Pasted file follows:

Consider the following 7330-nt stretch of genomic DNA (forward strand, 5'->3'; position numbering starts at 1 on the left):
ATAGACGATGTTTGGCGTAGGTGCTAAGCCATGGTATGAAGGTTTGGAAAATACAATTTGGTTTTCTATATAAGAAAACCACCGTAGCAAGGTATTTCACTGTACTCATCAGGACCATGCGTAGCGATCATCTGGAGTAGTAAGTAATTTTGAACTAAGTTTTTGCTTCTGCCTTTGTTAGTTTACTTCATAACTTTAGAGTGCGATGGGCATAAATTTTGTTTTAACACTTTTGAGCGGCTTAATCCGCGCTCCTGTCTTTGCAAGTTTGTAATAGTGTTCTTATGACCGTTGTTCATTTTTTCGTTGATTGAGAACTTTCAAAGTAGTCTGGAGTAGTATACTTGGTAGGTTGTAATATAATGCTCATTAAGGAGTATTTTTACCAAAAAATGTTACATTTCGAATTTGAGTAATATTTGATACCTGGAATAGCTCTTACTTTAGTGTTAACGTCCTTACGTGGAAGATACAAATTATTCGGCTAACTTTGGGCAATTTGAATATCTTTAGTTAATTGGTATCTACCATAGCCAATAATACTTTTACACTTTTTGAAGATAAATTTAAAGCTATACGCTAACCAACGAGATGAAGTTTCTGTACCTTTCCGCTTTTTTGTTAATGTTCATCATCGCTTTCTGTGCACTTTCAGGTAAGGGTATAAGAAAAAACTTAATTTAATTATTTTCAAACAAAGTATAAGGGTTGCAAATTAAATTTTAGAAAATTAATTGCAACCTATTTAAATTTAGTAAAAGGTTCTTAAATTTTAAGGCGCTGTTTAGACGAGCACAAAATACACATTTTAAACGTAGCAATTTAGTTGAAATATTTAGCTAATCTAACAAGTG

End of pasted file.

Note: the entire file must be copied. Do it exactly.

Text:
Consider the following 7330-nt stretch of genomic DNA (forward strand, 5'->3'; position numbering starts at 1 on the left):
ATAGACGATGTTTGGCGTAGGTGCTAAGCCATGGTATGAAGGTTTGGAAAATACAATTTGGTTTTCTATATAAGAAAACCACCGTAGCAAGGTATTTCACTGTACTCATCAGGACCATGCGTAGCGATCATCTGGAGTAGTAAGTAATTTTGAACTAAGTTTTTGCTTCTGCCTTTGTTAGTTTACTTCATAACTTTAGAGTGCGATGGGCATAAATTTTGTTTTAACACTTTTGAGCGGCTTAATCCGCGCTCCTGTCTTTGCAAGTTTGTAATAGTGTTCTTATGACCGTTGTTCATTTTTTCGTTGATTGAGAACTTTCAAAGTAGTCTGGAGTAGTATACTTGGTAGGTTGTAATATAATGCTCATTAAGGAGTATTTTTACCAAAAAATGTTACATTTCGAATTTGAGTAATATTTGATACCTGGAATAGCTCTTACTTTAGTGTTAACGTCCTTACGTGGAAGATACAAATTATTCGGCTAACTTTGGGCAATTTGAATATCTTTAGTTAATTGGTATCTACCATAGCCAATAATACTTTTACACTTTTTGAAGATAAATTTAAAGCTATACGCTAACCAACGAGATGAAGTTTCTGTACCTTTCCGCTTTTTTGTTAATGTTCATCATCGCTTTCTGTGCACTTTCAGGTAAGGGTATAAGAAAAAACTTAATTTAATTATTTTCAAACAAAGTATAAGGGTTGCAAATTAAATTTTAGAAAATTAATTGCAACCTATTTAAATTTAGTAAAAGGTTCTTAAATTTTAAGGCGCTGTTTAGACGAGCACAAAATACACATTTTAAACGTAGCAATTTAGTTGAAATATTTAGCTAATCTAACAAGTG